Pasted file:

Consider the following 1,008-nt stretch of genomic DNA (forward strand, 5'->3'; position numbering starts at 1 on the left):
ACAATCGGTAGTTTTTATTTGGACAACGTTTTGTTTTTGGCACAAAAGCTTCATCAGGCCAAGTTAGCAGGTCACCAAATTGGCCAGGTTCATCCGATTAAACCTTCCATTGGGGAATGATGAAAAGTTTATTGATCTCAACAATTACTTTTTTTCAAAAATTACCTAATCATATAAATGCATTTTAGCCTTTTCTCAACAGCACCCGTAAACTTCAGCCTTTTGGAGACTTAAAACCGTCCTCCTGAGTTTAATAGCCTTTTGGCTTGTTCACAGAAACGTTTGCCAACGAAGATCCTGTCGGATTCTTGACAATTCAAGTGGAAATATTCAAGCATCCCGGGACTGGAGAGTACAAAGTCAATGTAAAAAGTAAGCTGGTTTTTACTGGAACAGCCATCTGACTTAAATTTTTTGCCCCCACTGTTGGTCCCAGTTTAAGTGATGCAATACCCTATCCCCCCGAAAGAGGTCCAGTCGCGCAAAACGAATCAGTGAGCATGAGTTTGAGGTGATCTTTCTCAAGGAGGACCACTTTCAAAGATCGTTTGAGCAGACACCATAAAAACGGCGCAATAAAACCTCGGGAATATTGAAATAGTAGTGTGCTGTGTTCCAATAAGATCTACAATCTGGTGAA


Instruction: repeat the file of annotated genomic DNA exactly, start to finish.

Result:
Consider the following 1,008-nt stretch of genomic DNA (forward strand, 5'->3'; position numbering starts at 1 on the left):
ACAATCGGTAGTTTTTATTTGGACAACGTTTTGTTTTTGGCACAAAAGCTTCATCAGGCCAAGTTAGCAGGTCACCAAATTGGCCAGGTTCATCCGATTAAACCTTCCATTGGGGAATGATGAAAAGTTTATTGATCTCAACAATTACTTTTTTTCAAAAATTACCTAATCATATAAATGCATTTTAGCCTTTTCTCAACAGCACCCGTAAACTTCAGCCTTTTGGAGACTTAAAACCGTCCTCCTGAGTTTAATAGCCTTTTGGCTTGTTCACAGAAACGTTTGCCAACGAAGATCCTGTCGGATTCTTGACAATTCAAGTGGAAATATTCAAGCATCCCGGGACTGGAGAGTACAAAGTCAATGTAAAAAGTAAGCTGGTTTTTACTGGAACAGCCATCTGACTTAAATTTTTTGCCCCCACTGTTGGTCCCAGTTTAAGTGATGCAATACCCTATCCCCCCGAAAGAGGTCCAGTCGCGCAAAACGAATCAGTGAGCATGAGTTTGAGGTGATCTTTCTCAAGGAGGACCACTTTCAAAGATCGTTTGAGCAGACACCATAAAAACGGCGCAATAAAACCTCGGGAATATTGAAATAGTAGTGTGCTGTGTTCCAATAAGATCTACAATCTGGTGAA